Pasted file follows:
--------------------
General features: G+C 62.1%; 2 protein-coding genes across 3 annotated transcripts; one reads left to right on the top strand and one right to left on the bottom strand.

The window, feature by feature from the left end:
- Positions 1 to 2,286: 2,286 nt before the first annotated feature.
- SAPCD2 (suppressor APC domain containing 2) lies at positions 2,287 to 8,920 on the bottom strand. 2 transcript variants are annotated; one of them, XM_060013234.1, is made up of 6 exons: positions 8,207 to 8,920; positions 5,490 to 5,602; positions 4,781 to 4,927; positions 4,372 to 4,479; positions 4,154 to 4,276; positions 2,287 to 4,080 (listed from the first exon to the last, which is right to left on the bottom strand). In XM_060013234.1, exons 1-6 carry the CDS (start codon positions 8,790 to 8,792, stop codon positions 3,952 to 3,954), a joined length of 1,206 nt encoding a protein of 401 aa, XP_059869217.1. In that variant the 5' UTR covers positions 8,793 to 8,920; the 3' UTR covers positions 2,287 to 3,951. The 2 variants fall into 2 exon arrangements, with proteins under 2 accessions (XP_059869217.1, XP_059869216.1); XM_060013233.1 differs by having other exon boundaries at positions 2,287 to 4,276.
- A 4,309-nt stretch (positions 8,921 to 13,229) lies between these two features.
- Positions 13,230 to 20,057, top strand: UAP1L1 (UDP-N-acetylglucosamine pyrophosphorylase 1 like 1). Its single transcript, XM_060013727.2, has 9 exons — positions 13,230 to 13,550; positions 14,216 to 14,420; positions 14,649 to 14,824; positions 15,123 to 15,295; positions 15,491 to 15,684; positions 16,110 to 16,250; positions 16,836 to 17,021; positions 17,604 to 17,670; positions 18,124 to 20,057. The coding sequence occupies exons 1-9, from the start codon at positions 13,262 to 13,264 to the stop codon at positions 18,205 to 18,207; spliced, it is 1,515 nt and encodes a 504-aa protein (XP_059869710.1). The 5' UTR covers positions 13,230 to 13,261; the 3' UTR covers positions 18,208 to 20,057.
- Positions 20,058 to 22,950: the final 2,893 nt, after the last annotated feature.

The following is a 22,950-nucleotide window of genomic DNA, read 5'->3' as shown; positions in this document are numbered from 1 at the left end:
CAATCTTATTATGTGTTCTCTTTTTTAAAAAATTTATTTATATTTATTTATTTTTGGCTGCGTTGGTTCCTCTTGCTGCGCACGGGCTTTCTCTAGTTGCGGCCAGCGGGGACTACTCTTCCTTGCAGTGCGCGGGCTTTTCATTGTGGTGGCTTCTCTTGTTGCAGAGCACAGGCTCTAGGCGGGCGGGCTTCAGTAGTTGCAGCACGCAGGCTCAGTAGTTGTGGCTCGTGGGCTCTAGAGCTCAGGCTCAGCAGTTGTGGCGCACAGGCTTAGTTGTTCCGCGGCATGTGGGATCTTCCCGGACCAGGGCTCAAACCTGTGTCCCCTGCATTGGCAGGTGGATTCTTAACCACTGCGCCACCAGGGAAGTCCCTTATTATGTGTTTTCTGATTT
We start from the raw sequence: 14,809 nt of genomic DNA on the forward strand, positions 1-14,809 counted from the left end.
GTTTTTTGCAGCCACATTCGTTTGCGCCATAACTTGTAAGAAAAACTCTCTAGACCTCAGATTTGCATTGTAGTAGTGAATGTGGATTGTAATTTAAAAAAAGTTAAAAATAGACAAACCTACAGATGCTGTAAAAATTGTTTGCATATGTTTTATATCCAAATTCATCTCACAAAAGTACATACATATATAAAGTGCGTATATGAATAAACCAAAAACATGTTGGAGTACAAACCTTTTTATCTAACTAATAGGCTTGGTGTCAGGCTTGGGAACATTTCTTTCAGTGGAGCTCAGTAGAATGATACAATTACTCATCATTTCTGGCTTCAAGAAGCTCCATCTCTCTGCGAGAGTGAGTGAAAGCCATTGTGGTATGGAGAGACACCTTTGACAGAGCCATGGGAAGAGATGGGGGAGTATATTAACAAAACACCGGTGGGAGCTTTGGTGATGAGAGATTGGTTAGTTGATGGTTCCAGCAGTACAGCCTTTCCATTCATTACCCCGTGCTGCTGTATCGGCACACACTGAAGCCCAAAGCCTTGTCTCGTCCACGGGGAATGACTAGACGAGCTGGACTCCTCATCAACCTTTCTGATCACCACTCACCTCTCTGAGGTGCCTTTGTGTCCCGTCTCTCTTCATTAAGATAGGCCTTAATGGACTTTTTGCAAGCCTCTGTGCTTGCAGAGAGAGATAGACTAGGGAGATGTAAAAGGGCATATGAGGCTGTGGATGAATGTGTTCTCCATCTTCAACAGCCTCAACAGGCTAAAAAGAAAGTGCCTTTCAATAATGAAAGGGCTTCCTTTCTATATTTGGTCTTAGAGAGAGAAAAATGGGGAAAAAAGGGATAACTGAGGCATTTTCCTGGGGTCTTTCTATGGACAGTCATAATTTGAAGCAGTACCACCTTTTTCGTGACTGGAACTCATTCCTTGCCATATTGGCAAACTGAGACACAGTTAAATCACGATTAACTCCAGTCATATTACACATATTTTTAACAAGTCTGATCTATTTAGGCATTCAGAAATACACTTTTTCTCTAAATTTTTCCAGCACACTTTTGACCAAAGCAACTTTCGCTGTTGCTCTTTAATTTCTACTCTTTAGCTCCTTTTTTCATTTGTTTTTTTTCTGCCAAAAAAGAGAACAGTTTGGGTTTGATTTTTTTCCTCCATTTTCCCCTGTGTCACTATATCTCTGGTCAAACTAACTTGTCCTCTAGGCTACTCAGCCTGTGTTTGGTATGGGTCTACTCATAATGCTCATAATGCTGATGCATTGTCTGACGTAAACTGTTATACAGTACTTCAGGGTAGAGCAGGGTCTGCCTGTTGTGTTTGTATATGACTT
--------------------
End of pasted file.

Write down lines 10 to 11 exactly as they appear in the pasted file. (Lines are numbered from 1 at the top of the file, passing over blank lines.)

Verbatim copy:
We start from the raw sequence: 14,809 nt of genomic DNA on the forward strand, positions 1-14,809 counted from the left end.
GTTTTTTGCAGCCACATTCGTTTGCGCCATAACTTGTAAGAAAAACTCTCTAGACCTCAGATTTGCATTGTAGTAGTGAATGTGGATTGTAATTTAAAAAAAGTTAAAAATAGACAAACCTACAGATGCTGTAAAAATTGTTTGCATATGTTTTATATCCAAATTCATCTCACAAAAGTACATACATATATAAAGTGCGTATATGAATAAACCAAAAACATGTTGGAGTACAAACCTTTTTATCTAACTAATAGGCTTGGTGTCAGGCTTGGGAACATTTCTTTCAGTGGAGCTCAGTAGAATGATACAATTACTCATCATTTCTGGCTTCAAGAAGCTCCATCTCTCTGCGAGAGTGAGTGAAAGCCATTGTGGTATGGAGAGACACCTTTGACAGAGCCATGGGAAGAGATGGGGGAGTATATTAACAAAACACCGGTGGGAGCTTTGGTGATGAGAGATTGGTTAGTTGATGGTTCCAGCAGTACAGCCTTTCCATTCATTACCCCGTGCTGCTGTATCGGCACACACTGAAGCCCAAAGCCTTGTCTCGTCCACGGGGAATGACTAGACGAGCTGGACTCCTCATCAACCTTTCTGATCACCACTCACCTCTCTGAGGTGCCTTTGTGTCCCGTCTCTCTTCATTAAGATAGGCCTTAATGGACTTTTTGCAAGCCTCTGTGCTTGCAGAGAGAGATAGACTAGGGAGATGTAAAAGGGCATATGAGGCTGTGGATGAATGTGTTCTCCATCTTCAACAGCCTCAACAGGCTAAAAAGAAAGTGCCTTTCAATAATGAAAGGGCTTCCTTTCTATATTTGGTCTTAGAGAGAGAAAAATGGGGAAAAAAGGGATAACTGAGGCATTTTCCTGGGGTCTTTCTATGGACAGTCATAATTTGAAGCAGTACCACCTTTTTCGTGACTGGAACTCATTCCTTGCCATATTGGCAAACTGAGACACAGTTAAATCACGATTAACTCCAGTCATATTACACATATTTTTAACAAGTCTGATCTATTTAGGCATTCAGAAATACACTTTTTCTCTAAATTTTTCCAGCACACTTTTGACCAAAGCAACTTTCGCTGTTGCTCTTTAATTTCTACTCTTTAGCTCCTTTTTTCATTTGTTTTTTTTCTGCCAAAAAAGAGAACAGTTTGGGTTTGATTTTTTTCCTCCATTTTCCCCTGTGTCACTATATCTCTGGTCAAACTAACTTGTCCTCTAGGCTACTCAGCCTGTGTTTGGTATGGGTCTACTCATAATGCTCATAATGCTGATGCATTGTCTGACGTAAACTGTTATACAGTACTTCAGGGTAGAGCAGGGTCTGCCTGTTGTGTTTGTATATGACTT